The Loudness War
I wanted to leave some time at the end of this whole compression session to talk about the loudness wars okay because it needs to be addressed because it's been a major source of contention in the audio industry at a massive high level talking major label recordings and it affects all of us down to those of us in our bedrooms making music for fun which is there was a point you know if you go listen to two albums made before the late nineties before them until late nineties they I think they sound great a lot of the records that we love back then sound great they're well recorded well mixed very musical but if I took an album from like nineteen, ninety two and it's rocking and it sounds awesome and then I play in a play list right next to a new album that was made in like two thousand for two thousand five the one in two thousand four two thousand five is going to sound much lower I mean everything actually today is going to sound louder tech technically than what was happening in the e...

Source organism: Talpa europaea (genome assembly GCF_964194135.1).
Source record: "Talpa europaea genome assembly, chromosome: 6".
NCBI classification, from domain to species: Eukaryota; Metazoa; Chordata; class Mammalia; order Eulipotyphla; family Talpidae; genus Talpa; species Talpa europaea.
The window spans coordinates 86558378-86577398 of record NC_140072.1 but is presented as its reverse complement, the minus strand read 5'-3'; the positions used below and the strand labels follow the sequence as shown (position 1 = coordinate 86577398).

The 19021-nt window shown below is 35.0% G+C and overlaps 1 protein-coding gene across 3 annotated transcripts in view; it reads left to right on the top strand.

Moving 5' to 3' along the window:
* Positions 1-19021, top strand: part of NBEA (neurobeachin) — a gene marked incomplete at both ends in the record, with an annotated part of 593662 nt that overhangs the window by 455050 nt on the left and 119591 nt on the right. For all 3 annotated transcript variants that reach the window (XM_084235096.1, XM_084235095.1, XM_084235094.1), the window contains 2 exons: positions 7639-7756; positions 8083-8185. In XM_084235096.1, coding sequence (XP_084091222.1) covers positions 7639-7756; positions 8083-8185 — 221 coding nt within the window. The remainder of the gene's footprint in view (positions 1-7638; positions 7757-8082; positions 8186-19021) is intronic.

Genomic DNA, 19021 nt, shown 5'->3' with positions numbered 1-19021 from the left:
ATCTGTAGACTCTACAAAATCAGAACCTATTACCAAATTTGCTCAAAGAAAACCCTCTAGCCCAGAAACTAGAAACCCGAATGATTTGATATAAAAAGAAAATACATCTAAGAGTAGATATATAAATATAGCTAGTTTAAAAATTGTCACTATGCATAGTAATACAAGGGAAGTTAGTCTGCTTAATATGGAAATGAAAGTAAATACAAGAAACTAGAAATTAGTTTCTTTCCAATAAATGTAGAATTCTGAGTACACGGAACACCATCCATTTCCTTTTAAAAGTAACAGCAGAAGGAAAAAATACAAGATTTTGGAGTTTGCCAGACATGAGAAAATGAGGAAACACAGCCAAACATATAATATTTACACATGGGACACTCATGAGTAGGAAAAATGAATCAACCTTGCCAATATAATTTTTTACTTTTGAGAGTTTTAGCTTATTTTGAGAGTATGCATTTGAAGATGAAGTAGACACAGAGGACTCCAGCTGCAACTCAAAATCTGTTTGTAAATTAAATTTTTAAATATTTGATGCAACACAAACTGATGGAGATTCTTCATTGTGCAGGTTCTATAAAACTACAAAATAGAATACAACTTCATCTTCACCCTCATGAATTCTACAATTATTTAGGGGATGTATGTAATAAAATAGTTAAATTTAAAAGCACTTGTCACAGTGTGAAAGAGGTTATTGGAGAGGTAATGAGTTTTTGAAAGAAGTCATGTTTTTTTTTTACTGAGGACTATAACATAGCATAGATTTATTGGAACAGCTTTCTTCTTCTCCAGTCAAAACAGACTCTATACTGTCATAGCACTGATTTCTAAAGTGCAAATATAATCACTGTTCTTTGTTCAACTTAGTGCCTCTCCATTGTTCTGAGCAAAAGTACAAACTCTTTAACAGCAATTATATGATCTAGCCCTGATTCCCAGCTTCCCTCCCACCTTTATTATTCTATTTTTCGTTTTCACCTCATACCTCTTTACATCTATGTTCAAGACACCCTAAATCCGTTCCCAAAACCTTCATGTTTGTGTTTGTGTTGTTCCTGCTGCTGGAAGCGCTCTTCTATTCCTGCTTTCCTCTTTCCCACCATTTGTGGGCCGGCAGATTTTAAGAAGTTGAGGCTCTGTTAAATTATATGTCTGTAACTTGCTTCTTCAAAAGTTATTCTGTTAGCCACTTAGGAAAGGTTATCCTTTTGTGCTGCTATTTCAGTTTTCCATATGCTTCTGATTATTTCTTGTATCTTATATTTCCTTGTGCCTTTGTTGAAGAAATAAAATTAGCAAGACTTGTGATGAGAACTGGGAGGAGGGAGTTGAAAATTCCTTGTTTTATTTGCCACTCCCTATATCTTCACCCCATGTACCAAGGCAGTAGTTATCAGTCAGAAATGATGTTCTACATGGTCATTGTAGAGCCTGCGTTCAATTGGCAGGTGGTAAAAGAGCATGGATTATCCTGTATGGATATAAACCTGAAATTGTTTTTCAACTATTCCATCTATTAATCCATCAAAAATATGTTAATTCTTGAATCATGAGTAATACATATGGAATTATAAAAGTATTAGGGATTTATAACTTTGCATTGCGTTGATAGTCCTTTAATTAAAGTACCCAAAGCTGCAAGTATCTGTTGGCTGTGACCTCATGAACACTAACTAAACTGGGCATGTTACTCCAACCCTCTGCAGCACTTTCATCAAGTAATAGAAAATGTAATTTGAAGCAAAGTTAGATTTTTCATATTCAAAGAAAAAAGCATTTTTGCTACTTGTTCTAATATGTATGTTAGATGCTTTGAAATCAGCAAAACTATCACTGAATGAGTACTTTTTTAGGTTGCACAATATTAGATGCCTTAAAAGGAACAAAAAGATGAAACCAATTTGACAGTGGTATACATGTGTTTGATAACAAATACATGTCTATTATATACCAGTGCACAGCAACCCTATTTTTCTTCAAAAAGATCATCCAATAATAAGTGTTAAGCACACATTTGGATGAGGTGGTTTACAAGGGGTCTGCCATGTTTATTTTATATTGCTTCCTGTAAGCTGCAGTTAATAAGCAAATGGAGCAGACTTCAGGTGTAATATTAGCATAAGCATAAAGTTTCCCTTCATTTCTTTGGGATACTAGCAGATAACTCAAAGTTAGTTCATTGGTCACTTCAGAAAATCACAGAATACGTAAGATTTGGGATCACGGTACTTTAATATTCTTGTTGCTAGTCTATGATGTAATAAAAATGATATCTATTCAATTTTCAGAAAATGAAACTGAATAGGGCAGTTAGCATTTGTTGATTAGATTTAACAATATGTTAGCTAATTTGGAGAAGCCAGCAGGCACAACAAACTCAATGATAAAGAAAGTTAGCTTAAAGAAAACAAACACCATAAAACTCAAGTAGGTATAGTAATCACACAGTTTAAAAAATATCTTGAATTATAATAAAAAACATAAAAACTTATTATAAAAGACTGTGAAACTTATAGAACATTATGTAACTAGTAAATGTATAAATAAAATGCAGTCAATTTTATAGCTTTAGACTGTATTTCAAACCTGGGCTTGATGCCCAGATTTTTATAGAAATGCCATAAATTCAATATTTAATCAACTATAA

arly nineties and below because people started to catch on to the fact that we mentioned earlier that the louder something is the more people like it and I wished human beings weren't that way but like we just said a second ago you crank up your mix on your interface it sounds more awesome um and if you and I make a great mix and we're happy with it and we put it out in the world and we even use a limiter, but, you know, it's it's at a nice level, but if someone else, they really crank down on their limiter and their mics sounds louder than ours next to each other in a play list next to each other on the radio, unless they've really compressed enough to try to even things out, the louder mixed sounds better to the average listener, and they think it's better it gets noticed more, your ears pick up on it more. And so in mixing engineers and mastering engineers picked up on this, and they said, well, I won't we need our songs and our talent, our labels, music to sound better, so we'll just make our mixed a little bit louder then whatever is currently on the radio and it just became one thing after the other was kept making mixes louder and louder and louder, and you can on lee go but so loud because the more you crank down and we looked at this with the limiter in last segment, the more you crank down on it, the more you're producing the dynamic range, the point that everything is at ceiling literally and it does it sounds two distorted it sounds horrible, um teo musical ear I don't know if a lot of the general public could tell I think people can tell and they're smart enough and you're seeing a trend change. But this's, the whole set up is what was happening is people keep making the mixes louder. So this happens in internet forums on online when you're in the home studio, you know world and you kind of figure out howto make my tracks loud, but people are saying you shouldn't make him too loud there's this whole war waging because people are angry with how mixes sounded in ninety eight to two thousand three so much of that music, not everything but so much of it was just destroyed in mastering and so there's this that's abuse of of audio and so everyone's now afraid of limiting and now we should make things more musical a great friend of mine um in over in the u k he has a great cycle production advice dot co dot uk, I'll promo him because in shepherd is like he is a master engineer that's all he does but he's become a proponent for making mixes loud enough, but musical and he's got tons of great information on this, but there's a whole movement guys like him pushing for let's make mix is not nearly as loud as they were let's still make them dynamic and musical and I think people like songs that air dynamic like if I take my favorite mixes from the early nineties, all I got to do is turn him up to my stereo and it sounds awesome the problem is when they're all in the same playlist and one is quieter and then after like turn that up compared to the loud mix from two thousand four or turn it down going back to the other mix um here's all I know here is what's going on is people can tell when things were just completely squashed and these days we're seeing a trend move away from super super loud aggressively compressed mixes to more musical mixes because the more you limit the less energy actually having your mix it actually doesn't sound as good it sounds sometimes quieter like if you took a mix that was completely squashed in limiting and a mix that was nice and limited musically that it's loud but not nearly squashed and you play that the same average volume the music that's less limited with sound louder and better because it actually has more peaks, more variance and then the other one would sound just like but on ly win there side by side without any volume comparison doesn't make a difference so here's what's going on as a right now I think itunes and a lot of other music playlist pieces of software are working towards already have automatic volume control they're listening to audio in your play list and analyzing the r m s where the average volume and saying, oh, this song is a little quieter, this I was a little bit louder and it could be slight and they're balancing them out. So when you just press play the europe playlist, you're hearing them at about the same volume, which is what we were just trying to do with the limiters just get it up to a volume where it's it's chilling with everything else, so moving forward. This may not even be a problem because the way we consume music a lot of times online streaming if these pieces of software or balancing things out first and as mixing engineers that are master neuro music or putting a limiter on, we don't need it to get that loud. We want to get it up there, but it's not going to have to be compete with something else because it might be even now on the software. So this is a huge, huge issue, and what I want you guys to use compression for is to get that punch to get that energy and your mix is to get that weight and get loud enough mixes getsem volume, they'll be afraid of it, but what have we seen all day long? Is little compression moves three tv awfully vocal fattening up to snare a little bit little bit of mixed bus compression we bring in some of that parallel drum processing that accused to guitar mean it pop a little bit more minutes we're just like squeezing a little bit across the entire mix and you get a massive result when you take away the compressors and that's that subtle moves or what I'm hoping you will take away from this courses don't use one compressor to just squash everything as if that's using compression use compression subtly across all the tracks that needed and watch it add up to a mass results so that way you get a mix that isn't flattened, boring is engaging in dynamic, energetic and punchy it's controlled it could be loud enough but not like aggressive where you it's making your ears tired, it's coming in nice balance of everything and it doesn't take much it's very easy to do you have to be afraid of overdoing it and if you stick with some of the settings we talked about on the limiting segment it was one of my favorite mix compressor moves you'll get mixes that are allowed enough we're gonna hang with the best without destroying all that musicality that you worked for in all the musicality that if you listen to records before night late nineties that they had and you forget how dynamic those mixes are and how actual little bit quieter. They are, but they sound awesome. So it's, just something to be aware of, um, is not something to fear, and it's trending the other way. People are yearning for more musical, dynamic sounding mixes.